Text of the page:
Written by listed counsellor/psychotherapist: Eileen Chafer MBACP (Accred)
10th February, 20160 Comments
A couple’s system is developed over time and is how a couple functions as a whole. They are not coming to sessions as two individuals, but as a pair and it is on the relationship that the counsellor must focus to bring growth and healing.
Couples may come to counselling with no clear sense of the underlying issues that are causing friction within their couple system. Both are attending bringing with them their own family history, which may differ from one another and thus cause conflict between them.
Sometimes the causes of conflict are obvious, at other times they can be obscure. For example, most homes have family occasions that bring members together; these can often cause distress if a member is absent due to an argument or disagreement. These feelings can be difficult to dismiss as the missing person will always linger, in both a conscious and subconscious sense. They can even affect future generations as the person ‘nobody ever talks about’. Family secrets may have a similar effect; something has happened that causes devastation - when this is not discussed, it leaves unresolved emotions which can also impact upon the couple’s relationship.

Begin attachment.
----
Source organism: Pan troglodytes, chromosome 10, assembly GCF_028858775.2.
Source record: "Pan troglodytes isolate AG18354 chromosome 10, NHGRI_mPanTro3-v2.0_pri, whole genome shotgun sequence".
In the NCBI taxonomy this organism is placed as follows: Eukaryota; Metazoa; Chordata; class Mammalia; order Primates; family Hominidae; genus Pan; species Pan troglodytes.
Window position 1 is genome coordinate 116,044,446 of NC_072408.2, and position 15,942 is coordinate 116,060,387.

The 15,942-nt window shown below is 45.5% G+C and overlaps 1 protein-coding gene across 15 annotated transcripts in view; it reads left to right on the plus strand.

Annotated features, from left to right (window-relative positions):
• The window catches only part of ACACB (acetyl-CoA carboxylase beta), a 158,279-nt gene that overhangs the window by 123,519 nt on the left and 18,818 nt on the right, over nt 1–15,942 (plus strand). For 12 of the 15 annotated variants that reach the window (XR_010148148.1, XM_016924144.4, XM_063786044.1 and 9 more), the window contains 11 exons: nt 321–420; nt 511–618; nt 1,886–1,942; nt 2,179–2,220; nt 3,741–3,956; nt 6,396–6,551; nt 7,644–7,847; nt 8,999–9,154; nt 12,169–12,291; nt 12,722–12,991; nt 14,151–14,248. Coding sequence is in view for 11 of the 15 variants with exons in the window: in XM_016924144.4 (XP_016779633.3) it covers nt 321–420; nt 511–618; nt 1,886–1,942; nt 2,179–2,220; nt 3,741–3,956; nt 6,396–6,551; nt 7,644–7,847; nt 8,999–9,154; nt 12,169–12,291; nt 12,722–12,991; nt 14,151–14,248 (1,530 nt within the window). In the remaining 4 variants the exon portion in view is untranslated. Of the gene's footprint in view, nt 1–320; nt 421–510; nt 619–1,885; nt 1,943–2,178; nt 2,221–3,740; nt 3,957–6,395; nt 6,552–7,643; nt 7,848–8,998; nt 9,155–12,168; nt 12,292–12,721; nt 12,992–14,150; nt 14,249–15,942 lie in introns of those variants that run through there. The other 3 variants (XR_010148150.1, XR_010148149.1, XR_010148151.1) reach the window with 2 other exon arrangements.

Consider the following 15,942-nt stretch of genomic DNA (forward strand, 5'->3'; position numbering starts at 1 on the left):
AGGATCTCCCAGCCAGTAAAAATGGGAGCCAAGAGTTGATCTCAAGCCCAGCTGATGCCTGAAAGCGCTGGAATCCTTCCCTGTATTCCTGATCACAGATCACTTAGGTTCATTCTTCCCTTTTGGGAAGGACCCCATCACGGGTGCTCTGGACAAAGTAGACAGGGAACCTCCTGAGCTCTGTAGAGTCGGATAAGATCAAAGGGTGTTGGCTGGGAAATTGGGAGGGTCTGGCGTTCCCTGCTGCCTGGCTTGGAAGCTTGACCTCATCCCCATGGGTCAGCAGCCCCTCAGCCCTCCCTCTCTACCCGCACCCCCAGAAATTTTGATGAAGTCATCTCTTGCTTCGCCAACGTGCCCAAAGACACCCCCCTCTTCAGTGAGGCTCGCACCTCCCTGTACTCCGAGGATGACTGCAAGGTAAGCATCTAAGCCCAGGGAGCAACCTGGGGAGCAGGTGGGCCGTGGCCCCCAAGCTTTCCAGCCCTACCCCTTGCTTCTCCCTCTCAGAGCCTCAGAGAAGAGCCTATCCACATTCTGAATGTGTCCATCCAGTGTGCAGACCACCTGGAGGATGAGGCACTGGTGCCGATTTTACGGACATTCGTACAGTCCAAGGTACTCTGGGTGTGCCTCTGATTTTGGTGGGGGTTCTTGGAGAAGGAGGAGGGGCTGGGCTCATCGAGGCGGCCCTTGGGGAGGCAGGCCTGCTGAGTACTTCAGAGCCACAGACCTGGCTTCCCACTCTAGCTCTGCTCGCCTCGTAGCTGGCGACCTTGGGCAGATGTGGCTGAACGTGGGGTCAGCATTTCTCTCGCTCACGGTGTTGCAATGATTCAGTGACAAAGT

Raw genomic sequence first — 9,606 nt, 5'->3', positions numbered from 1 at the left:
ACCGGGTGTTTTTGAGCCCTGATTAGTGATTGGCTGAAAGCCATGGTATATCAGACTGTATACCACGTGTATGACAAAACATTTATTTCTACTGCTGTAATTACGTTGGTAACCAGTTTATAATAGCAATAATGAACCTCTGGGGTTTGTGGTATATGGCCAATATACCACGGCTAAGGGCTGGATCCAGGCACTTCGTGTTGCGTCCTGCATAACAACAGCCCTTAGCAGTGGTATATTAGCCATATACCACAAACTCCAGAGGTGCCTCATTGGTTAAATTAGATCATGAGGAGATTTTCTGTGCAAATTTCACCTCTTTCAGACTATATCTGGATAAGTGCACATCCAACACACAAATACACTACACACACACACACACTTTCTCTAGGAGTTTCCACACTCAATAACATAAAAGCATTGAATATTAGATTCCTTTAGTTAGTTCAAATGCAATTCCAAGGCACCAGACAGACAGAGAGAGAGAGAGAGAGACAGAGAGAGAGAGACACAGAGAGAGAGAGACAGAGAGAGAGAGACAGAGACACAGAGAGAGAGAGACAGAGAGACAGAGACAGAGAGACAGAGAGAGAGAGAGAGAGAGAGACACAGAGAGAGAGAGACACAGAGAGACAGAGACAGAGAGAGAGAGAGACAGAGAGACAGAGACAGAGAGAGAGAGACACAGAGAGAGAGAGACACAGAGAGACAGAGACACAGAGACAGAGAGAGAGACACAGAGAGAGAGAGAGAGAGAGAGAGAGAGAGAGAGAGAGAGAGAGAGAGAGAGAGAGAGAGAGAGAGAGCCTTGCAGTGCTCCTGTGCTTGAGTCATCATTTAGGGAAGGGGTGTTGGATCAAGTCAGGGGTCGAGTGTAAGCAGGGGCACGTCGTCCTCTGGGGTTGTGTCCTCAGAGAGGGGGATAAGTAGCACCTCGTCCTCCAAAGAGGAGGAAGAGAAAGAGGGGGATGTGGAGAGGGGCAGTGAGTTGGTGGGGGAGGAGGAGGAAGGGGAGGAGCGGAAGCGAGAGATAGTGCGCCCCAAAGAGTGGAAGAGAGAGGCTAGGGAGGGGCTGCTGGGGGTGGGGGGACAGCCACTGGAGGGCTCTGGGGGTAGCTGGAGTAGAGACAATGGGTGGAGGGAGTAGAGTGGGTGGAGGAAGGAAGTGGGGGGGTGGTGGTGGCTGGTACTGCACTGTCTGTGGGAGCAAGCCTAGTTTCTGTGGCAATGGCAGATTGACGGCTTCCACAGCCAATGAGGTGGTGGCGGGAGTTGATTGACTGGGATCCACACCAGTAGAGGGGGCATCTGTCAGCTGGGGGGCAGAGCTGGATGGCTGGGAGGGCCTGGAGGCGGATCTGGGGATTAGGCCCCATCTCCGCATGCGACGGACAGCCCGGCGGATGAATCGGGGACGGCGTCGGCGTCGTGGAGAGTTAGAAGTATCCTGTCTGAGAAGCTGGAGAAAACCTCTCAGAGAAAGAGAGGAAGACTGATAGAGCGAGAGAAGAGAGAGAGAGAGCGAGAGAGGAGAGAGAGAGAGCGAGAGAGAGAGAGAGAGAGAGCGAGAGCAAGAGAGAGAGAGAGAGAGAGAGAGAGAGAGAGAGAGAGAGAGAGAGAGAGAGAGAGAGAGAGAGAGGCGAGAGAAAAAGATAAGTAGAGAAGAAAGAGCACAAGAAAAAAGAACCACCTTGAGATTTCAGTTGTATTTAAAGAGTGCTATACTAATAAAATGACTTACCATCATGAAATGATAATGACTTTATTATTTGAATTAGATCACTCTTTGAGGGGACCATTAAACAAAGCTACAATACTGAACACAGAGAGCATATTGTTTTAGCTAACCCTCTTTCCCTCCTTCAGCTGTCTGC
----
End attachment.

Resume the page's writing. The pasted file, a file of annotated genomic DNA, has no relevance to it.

Until these important issues are brought out into the open, examined and addressed, the couple system will be affected. A couples counsellor will provide a safe environment in which the couple can disclose private information without fear of judgement. The counsellor’s role is to then remain impartial, while still encouraging the pair to work on discovering the cause of and resolving, their conflict/s.
It is however appropriate for a counsellor to gently challenge each of the couple to justify any beliefs and assumptions about the relationship or their partner. This is an effective tool in resolving friction and resentment that may exist between the two.
Even in the event of one or both of the couple electing to end the relationship, couples counselling can assist in achieving a gentler ending by preparing each of the individuals for life outside the partnership. This can help prevent the devastation and loss that many people experience at the end of a relationship.
About the author
A Staffordshire Moorlands based counsellor, I have a special interest in couples counselling, bereavement, anxiety and depression.
I am a fully qualified, integrative counsellor and an accredited member of the British Association of Counsellors and Psychotherapists (BACP).
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